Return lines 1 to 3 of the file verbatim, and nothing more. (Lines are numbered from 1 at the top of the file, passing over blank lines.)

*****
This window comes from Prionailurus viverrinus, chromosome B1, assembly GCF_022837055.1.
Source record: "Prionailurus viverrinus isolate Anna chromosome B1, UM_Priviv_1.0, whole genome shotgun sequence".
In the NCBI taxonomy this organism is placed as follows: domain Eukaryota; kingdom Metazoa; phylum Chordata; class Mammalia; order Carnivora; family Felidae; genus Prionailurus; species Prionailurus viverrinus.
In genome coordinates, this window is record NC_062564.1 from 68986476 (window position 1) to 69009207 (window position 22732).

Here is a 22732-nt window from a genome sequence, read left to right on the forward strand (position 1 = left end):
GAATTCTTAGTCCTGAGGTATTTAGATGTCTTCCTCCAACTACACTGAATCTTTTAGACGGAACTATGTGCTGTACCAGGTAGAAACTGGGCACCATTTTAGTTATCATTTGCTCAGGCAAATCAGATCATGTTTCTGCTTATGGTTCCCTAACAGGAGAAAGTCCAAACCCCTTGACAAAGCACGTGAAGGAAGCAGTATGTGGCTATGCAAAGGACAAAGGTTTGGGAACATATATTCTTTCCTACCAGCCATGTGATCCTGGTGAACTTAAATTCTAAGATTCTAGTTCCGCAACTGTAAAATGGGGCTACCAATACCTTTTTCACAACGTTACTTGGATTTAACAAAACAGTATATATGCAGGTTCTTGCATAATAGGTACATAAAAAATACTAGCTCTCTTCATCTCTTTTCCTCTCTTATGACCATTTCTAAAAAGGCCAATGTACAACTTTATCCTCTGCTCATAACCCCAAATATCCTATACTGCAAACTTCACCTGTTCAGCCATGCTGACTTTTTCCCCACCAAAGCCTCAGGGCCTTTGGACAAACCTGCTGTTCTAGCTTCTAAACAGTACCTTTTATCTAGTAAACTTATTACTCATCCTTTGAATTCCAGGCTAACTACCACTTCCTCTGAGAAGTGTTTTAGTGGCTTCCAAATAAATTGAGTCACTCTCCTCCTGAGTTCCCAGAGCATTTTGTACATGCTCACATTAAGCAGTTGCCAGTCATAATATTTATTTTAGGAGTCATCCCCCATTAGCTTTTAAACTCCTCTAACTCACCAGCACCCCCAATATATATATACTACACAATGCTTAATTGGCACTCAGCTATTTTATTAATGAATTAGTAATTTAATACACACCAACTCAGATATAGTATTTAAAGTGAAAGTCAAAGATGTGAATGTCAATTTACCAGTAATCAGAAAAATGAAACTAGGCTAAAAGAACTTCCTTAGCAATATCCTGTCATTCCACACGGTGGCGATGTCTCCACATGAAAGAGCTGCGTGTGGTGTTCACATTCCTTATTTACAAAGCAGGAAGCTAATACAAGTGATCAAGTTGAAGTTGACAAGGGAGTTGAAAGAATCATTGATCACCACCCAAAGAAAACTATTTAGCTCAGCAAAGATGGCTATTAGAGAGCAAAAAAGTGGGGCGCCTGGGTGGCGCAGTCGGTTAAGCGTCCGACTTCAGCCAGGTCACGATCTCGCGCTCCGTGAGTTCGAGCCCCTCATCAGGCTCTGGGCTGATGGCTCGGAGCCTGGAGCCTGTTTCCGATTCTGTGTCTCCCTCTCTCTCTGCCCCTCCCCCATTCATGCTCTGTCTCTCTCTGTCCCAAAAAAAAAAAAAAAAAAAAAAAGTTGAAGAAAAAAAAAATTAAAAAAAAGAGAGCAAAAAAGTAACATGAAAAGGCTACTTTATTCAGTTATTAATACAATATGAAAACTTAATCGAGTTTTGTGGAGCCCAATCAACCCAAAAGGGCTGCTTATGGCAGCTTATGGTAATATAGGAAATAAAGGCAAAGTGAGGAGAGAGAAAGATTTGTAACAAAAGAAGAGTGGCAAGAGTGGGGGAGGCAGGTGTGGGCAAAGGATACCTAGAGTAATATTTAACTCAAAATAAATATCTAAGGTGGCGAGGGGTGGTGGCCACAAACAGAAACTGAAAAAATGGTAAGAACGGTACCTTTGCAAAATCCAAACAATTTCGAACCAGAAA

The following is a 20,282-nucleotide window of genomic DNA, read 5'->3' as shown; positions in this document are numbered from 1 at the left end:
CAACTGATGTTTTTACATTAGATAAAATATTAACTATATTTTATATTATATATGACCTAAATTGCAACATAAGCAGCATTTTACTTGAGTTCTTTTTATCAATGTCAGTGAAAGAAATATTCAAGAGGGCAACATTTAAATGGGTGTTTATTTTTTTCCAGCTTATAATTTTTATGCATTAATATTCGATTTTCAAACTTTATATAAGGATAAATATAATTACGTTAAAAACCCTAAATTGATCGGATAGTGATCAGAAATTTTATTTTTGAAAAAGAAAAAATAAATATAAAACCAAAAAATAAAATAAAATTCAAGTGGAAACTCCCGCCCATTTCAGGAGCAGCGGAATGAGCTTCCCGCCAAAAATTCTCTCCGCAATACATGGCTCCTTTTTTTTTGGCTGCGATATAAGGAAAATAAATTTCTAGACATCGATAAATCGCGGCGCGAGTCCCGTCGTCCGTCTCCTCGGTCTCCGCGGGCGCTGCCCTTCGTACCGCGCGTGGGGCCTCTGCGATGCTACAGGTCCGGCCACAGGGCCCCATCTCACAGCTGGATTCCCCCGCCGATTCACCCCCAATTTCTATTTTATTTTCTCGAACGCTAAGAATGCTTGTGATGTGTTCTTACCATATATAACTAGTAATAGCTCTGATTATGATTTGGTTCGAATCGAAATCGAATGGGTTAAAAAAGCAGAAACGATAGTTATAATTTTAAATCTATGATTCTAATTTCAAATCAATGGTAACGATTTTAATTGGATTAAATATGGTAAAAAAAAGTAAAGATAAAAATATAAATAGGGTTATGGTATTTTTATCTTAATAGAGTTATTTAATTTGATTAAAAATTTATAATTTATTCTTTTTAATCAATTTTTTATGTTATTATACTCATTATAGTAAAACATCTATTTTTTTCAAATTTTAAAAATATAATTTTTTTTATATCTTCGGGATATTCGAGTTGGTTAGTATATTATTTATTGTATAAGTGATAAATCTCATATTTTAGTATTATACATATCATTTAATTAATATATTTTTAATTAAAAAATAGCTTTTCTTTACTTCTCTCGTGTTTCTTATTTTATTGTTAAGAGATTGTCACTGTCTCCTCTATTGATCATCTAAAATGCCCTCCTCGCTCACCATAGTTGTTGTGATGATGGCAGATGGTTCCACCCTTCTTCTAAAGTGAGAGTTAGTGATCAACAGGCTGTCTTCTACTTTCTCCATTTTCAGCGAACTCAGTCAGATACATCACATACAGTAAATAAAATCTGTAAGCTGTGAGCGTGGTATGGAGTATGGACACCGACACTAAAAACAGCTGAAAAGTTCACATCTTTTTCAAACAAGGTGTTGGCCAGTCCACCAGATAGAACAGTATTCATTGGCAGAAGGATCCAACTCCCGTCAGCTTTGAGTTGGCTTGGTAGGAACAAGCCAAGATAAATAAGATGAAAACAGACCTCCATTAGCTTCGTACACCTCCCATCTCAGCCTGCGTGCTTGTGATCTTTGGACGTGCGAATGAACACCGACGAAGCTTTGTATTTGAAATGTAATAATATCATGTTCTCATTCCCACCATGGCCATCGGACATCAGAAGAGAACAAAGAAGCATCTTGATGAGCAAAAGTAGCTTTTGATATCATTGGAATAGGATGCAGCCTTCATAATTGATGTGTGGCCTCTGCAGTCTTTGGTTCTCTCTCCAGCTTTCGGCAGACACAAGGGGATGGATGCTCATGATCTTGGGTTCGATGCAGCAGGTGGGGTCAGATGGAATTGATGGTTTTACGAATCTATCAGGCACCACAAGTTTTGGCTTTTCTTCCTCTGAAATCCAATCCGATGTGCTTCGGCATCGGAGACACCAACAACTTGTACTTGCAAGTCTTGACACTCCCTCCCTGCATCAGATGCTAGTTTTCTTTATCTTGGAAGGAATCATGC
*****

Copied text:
This window comes from Prionailurus viverrinus, chromosome B1, assembly GCF_022837055.1.
Source record: "Prionailurus viverrinus isolate Anna chromosome B1, UM_Priviv_1.0, whole genome shotgun sequence".
In the NCBI taxonomy this organism is placed as follows: domain Eukaryota; kingdom Metazoa; phylum Chordata; class Mammalia; order Carnivora; family Felidae; genus Prionailurus; species Prionailurus viverrinus.